With 5 groups and 9 factors: what question(s) are you trying to answer? Depending on the answer to this you may be better off with a regression method.
Anyway ANOVA assumes the variances between the groups are equal. Therefore, this assumption requires validation. If the variances are not equal there are non-parametric and regression methods that…[Read more]
The first thing that may be helpful it to specifically formulate questions that you want to answer. For example, is there a statistically signficant difference in the proportion of missed medications among floors?
From you description of the data it looks as though a Chi-Square Test can be used to answer some the questions. And if your…[Read more]
The p-value represents the probability of rejecting the null hypothesis when it is true. As the analyst you can determine if this is a level of risk you are willing to live with. Traditionally p-values <.05 is considered a sufficient level of risk to reject the null hypothesis.
A good DMAIC Six Sigma project is a problem where you don’t readily know it’s solution. I both of the potential projects you have listed the rist question is: what is the problem? And the follow up question is: do I know the solution? If the solution is known then you don’t need to apply Six Sigma.
Using a CT Flowdown is a good way of f…[Read more]
If all you are intersted in is determining whehter one time period is signficantly from another time period there are two tests you can use: two proportion test and the chi square. However, if what you want to know is whether the process is stable or unstable then a p-chart or IMR chart can be used.Hope this helps.Bob
There are various types of linear regression analysis that can be performed. The key to using them correctly is to assess the regression diagnostics after the analysis is run in order to ensure that the assumptions of the analysis are met. If the assumptions are not met then the output from the analysis can be questionable. If you are not that…[Read more]
I think combining severity and process together will provide a more complete picture. With severity alone the analysis will not reveal the impact of processes and with processes alone the patient’s severity of illness is not considered. However, if you have the time conducting all three analysis could be insightful as well.
There are two generic factors that impact a patient’s length of stay: severity of illness and processes. In order to discern which of the factors has a statistically signficant impact on LOS a multivariate regression analysis would be helfpul. Severity of illness variables include: age, comorbid conditions, lab values, etc. Process variables i…[Read more]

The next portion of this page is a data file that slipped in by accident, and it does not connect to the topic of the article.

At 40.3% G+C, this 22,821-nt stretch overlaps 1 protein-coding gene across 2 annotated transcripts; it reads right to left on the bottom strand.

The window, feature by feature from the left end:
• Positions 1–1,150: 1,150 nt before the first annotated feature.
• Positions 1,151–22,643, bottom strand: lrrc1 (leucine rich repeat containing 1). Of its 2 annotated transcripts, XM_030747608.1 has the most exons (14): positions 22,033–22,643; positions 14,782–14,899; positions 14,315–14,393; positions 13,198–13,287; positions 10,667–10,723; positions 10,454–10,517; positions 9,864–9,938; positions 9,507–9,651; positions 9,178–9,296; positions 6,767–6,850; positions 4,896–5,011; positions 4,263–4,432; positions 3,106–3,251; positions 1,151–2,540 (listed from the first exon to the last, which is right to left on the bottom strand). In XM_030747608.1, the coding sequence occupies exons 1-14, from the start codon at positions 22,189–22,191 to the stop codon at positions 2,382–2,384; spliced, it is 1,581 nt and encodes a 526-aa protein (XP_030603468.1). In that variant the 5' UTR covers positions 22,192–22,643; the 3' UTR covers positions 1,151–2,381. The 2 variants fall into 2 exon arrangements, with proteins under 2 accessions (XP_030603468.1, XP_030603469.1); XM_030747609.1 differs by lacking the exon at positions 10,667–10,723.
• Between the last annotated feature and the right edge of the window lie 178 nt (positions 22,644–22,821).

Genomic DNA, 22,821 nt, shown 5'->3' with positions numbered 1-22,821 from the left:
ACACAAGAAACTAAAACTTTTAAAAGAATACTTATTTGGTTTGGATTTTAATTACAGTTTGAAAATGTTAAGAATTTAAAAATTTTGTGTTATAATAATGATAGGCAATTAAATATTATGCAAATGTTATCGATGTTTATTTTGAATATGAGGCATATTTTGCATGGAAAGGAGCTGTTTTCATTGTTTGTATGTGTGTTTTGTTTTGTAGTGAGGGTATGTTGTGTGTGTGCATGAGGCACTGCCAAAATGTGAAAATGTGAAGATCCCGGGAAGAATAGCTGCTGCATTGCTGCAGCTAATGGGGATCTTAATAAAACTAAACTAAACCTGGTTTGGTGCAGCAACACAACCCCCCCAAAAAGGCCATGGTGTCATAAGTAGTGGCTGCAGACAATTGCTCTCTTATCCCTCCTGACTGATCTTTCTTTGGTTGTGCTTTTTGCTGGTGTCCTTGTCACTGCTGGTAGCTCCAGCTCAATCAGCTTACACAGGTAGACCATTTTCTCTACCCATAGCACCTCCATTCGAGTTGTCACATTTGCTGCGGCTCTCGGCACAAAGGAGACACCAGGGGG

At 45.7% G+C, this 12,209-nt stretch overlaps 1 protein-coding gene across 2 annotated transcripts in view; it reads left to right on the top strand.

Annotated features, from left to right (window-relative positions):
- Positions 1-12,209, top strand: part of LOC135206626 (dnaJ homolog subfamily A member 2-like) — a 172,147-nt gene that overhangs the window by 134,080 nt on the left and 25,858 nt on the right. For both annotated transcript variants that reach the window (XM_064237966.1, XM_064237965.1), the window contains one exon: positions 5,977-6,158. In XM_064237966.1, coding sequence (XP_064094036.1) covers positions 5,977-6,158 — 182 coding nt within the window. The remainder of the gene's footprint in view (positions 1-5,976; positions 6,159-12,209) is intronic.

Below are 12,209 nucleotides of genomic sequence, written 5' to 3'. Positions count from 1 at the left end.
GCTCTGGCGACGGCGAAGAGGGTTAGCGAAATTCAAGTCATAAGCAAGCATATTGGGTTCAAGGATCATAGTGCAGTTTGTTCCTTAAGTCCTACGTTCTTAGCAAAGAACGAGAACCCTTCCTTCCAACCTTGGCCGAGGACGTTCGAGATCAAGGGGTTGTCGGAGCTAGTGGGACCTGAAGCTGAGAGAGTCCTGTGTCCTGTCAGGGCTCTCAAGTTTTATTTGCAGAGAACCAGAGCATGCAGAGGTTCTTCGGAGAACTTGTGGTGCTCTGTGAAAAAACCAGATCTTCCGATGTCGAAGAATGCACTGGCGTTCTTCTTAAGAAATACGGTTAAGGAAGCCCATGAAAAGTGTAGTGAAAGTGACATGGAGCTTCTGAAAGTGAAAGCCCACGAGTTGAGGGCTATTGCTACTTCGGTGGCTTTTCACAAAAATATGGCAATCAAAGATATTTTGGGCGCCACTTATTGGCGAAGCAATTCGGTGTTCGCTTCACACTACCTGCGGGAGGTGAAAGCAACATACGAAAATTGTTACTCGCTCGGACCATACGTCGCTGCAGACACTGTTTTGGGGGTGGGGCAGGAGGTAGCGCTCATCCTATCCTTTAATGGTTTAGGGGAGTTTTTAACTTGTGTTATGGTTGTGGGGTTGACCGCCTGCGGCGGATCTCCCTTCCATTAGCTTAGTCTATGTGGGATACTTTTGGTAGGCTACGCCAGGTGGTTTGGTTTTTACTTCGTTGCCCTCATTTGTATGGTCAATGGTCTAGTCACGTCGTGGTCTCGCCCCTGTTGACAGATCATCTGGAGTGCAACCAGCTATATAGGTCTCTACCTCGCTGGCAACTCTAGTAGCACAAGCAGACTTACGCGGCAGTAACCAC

Before you select as sampling strategy and design you need to know what type(s) of statistical analysis you are going to conduct. That is, what question(s) are you trying to answer. From there you can begin to select the appropriate strategy.
Thanks for the reply. In employing the Cpk I’m using continuous data not discrete. If you are sampling data and deriving process capability indices I think it’s important to ascertain whether the indices have significantly changed over time or after an improvement interventioned has been implemented. Just comparing two indices wit…[Read more]
Thanks for the reply. What I’m looking for is an index such as Cp or Cpk for binomial data. Since binomial data approximates the normal distribution and the standard deviation is derived as the square root of npq, it seems plausible that these indices can be reproduced for binomial data. So I’m searching for references that addresses this.
It’s probably not a serious problem from the perspective of the control chart and how limits are derived. It does sound like a serious problem from a measurement system perspective. It sounds like they need to perform a gage R&R to ascertain whether there is a measurement problem.
Before using either the c or u chart you need to ascertain whether the data conforms to a poisson distribution. The control limits on these charts assume the data is distributed as poisson. This is easily accomplished with most statistical packages. Use negative binomial regression with just the dependent variable and assess whether the al…[Read more]
Wheeler is correct if you are plotting mean values on an IR chart, hence, the central limit is invoked. However, when plotting census data – unless you are plotting mean census – on an IR chart the data must be normally distributed. See references other that Wheeler about IR charts.
Unable to tell from the information provided. Is the data normally distributed? What type of control chart are you using? Are there signs of special cause variation? More importantly; if special cause variation is present what will you be able to do about it? Unless you have stratified hospital admissions by type of admission it will be very…[Read more]
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